MANCHESTER — The Supreme Judicial Court of Massachusetts has heard oral arguments for and against a challenge to the 2005 dismissal of a former Manchester Essex Regional High School teacher and coach, who asserts his ouster was unconstitutionally upheld.
Thomas Atwater, 52, had taught at Manchester Essex Regional High School for over 20 years and had coached the girls' varsity basketball since 1991 when he was dismissed in March 2005 for inappropriately touching a student.
The court's written opinions are due to be released within the next 130 days.
The case centers on the night of Feb. 23, 2005, when Atwater — both sides agree — invited one of his basketball players, then 17 years old, over to his house for dinner and to review a tape of one of the team's recent games.
According to court documents, the two were alone together around 11:45 p.m. And while the student sat on his couch, Atwater began to massage her back under her shirt and soon slipped one of his hands down the back of her pants.
The girl jumped up and said she had to go, when Atwater hugged her in what she claimed was an attempt to prevent her from leaving, court papers indicate. But the girl broke away, ran out the door, and drove home.
Over the next few days, reports indicate, Atwater sent the student several emails, apologizing, confessing his error, and calling himself "stupid" and "a jerk."
The victim and her parents reported the event to the Manchester Police and the School District on Feb. 25, 2005.
Atwater soon signed affidavits confirming that he had made "an unwanted sexual advance" on the student and had touched her with "intent to fondle her."
Atwater, however, has since retracted these statements and claims that the student's attorney, Joseph Orlando, coerced him into signing them. He now claims minimal inappropriate touching and says his hand slipped by accident.
In January 2010, following a private arbitration process as directed by state law, the Essex County Superior Court at Salem upheld Atwater's dismissal and awarded the victim $5,000 in damages.
In appealing that decision, Atwater asks that his dismissal be reversed because the mandated arbitration process contradicts the Massachusetts Constitution, though this request is largely buried in the technicalities of the appeal.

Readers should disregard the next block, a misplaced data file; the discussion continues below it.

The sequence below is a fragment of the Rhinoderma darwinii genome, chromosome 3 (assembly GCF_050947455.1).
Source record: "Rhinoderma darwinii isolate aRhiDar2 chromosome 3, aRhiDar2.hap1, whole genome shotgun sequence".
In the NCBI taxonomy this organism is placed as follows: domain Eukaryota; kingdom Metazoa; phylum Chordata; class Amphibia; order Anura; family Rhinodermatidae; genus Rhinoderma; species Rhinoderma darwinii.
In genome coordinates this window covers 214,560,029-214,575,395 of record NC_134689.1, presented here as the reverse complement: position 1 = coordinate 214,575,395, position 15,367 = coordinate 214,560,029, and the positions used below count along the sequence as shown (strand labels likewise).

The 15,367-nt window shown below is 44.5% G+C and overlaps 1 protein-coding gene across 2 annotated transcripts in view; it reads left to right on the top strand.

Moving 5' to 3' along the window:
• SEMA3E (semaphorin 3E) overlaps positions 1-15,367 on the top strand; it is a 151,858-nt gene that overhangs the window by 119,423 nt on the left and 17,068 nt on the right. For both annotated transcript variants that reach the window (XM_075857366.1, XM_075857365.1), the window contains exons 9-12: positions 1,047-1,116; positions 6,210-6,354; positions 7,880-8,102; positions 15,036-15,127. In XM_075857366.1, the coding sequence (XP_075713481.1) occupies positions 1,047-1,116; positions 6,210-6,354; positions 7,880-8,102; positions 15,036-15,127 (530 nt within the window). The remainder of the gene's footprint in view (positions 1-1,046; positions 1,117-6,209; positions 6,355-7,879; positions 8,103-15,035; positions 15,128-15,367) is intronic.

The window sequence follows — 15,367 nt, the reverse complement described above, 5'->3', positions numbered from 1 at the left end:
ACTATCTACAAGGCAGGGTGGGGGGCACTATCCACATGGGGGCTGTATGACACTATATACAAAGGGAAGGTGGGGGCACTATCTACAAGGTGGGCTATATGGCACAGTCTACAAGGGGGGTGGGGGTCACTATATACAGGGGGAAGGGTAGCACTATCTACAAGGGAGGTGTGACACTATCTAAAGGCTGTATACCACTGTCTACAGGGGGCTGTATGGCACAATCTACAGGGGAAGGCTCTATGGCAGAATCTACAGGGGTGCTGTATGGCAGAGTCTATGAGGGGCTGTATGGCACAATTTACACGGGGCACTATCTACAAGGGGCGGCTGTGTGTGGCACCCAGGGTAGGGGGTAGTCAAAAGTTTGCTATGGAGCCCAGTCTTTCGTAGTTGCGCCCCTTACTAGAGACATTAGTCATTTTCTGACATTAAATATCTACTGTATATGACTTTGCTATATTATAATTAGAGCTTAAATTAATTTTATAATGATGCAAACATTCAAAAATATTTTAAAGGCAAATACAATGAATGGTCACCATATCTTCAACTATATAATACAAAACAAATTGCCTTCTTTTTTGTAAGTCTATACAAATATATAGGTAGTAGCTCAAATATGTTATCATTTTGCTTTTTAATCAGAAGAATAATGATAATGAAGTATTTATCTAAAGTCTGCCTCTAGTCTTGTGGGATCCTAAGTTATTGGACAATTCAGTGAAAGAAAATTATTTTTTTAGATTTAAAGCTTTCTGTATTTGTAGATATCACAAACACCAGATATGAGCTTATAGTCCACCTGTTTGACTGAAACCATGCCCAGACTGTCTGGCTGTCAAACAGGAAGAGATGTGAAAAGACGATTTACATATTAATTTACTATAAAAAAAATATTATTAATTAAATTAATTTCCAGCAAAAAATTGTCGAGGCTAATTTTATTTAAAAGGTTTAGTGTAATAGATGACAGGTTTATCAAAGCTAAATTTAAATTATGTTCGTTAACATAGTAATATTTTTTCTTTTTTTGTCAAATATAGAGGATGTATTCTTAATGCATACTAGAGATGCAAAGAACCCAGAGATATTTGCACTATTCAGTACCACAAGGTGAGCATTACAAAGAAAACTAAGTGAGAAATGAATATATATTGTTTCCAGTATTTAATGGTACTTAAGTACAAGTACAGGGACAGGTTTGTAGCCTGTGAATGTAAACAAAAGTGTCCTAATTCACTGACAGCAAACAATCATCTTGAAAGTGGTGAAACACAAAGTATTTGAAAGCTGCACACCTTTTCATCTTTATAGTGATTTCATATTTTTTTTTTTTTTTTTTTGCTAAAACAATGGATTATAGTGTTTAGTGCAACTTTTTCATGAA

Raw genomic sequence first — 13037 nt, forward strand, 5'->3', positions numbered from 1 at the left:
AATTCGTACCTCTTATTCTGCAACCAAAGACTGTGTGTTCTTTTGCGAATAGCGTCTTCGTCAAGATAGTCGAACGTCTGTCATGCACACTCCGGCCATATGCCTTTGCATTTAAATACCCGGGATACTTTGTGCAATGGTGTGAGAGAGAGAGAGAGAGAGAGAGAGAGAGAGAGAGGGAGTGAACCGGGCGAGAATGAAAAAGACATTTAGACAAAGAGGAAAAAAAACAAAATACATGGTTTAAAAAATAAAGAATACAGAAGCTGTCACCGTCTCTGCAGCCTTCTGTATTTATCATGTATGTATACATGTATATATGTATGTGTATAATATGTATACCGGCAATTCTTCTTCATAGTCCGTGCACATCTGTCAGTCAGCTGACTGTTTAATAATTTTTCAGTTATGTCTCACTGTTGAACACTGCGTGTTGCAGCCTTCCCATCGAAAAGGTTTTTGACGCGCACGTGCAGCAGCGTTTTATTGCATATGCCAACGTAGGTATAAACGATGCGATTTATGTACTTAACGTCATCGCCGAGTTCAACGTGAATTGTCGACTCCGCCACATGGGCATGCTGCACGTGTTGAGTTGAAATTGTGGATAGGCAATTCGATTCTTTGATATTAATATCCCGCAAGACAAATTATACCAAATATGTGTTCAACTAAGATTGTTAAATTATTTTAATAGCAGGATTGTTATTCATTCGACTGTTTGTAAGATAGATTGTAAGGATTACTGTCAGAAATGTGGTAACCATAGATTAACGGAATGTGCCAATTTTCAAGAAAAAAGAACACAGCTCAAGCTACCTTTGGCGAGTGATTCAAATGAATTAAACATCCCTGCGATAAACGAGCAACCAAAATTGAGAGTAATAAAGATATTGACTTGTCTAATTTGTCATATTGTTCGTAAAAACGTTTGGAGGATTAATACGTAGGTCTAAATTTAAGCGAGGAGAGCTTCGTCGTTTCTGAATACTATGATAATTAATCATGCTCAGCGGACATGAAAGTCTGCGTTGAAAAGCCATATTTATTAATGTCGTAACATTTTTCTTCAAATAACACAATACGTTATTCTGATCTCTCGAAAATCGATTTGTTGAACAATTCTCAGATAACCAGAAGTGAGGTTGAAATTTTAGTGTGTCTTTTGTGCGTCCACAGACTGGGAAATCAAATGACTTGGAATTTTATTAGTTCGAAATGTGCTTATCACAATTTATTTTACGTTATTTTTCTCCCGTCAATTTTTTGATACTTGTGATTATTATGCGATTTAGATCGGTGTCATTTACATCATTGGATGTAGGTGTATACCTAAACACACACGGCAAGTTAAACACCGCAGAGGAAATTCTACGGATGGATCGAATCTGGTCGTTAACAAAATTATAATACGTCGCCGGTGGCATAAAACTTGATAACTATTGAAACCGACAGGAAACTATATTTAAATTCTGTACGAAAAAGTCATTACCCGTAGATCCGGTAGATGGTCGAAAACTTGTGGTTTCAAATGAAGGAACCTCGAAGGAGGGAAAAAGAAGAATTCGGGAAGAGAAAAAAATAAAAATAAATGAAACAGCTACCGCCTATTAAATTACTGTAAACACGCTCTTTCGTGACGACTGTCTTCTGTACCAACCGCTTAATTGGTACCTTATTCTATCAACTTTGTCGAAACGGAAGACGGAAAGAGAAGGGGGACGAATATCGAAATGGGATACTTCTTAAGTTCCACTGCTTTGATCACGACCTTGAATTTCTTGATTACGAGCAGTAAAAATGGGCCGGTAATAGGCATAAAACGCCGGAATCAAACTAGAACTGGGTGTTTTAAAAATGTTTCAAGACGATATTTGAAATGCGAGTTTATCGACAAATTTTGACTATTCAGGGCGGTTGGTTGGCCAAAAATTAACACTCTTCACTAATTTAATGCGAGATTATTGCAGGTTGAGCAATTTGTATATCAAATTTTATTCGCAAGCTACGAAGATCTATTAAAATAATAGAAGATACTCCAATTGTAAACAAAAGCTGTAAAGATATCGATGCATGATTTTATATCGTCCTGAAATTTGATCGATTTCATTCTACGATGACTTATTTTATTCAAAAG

Atwater's attorney, Garrick Cole, claims that the statute requiring arbitration with limited judicial review — rather than a trial before a judge — for disputes over the dismissal of a public school teacher is an unconstitutional delegation of judicial authority to a private individual, and away from the courts without sufficient supervision.
"(An arbitrator's) decisions can be as wrong as the day is long," Cole told the Supreme Judicial Court, "and it doesn't matter."
Cole argued Wednesday that Atwater's dismissal was "unlawful" because the arbitrator made the decision and the court appeared to assume she was right to do so, thus giving up its judicial powers to a private individual.
Cole also alleged that state Commissioner of Education Mitchell D. Chester, who referred Atwater and the Manchester Essex Regional School District to the arbitrator, did not ensure that the arbitration was properly performed and did not ask the arbitrator to withdraw once Atwater had asked her to, as her contract allegedly said she should. The facts of her contract, however, are in dispute.
Following Cole's argument, Assistant Attorney General Amy Spector insisted Wednesday that the statute is not unconstitutional, and that the arbitration process does not remove the final decision from the court.
Furthermore, she said, the commissioner of education had no role in the arbitration process, other than to recommend several professional arbitrators to choose from.
Geoffrey Bok, attorney for the Manchester Essex Regional School District, noted that the case was essentially moot.
"Based on admissions of Mr. Atwater," Bok said, referring to the signed affidavits, "(nobody) could reinstate this fellow."
Bok said that teachers are "held to a much higher standard" than others. Having the student at his house late at night and alone might not, in itself, be considered conduct unbecoming a teacher, he said, but "hand on butt is."
The Massachusetts Teachers Association and the Massachusetts Association of School Committees, meanwhile, each filed amicus briefs in favor of the arbitration statute, claiming it has served the state and its schools well for 17 years.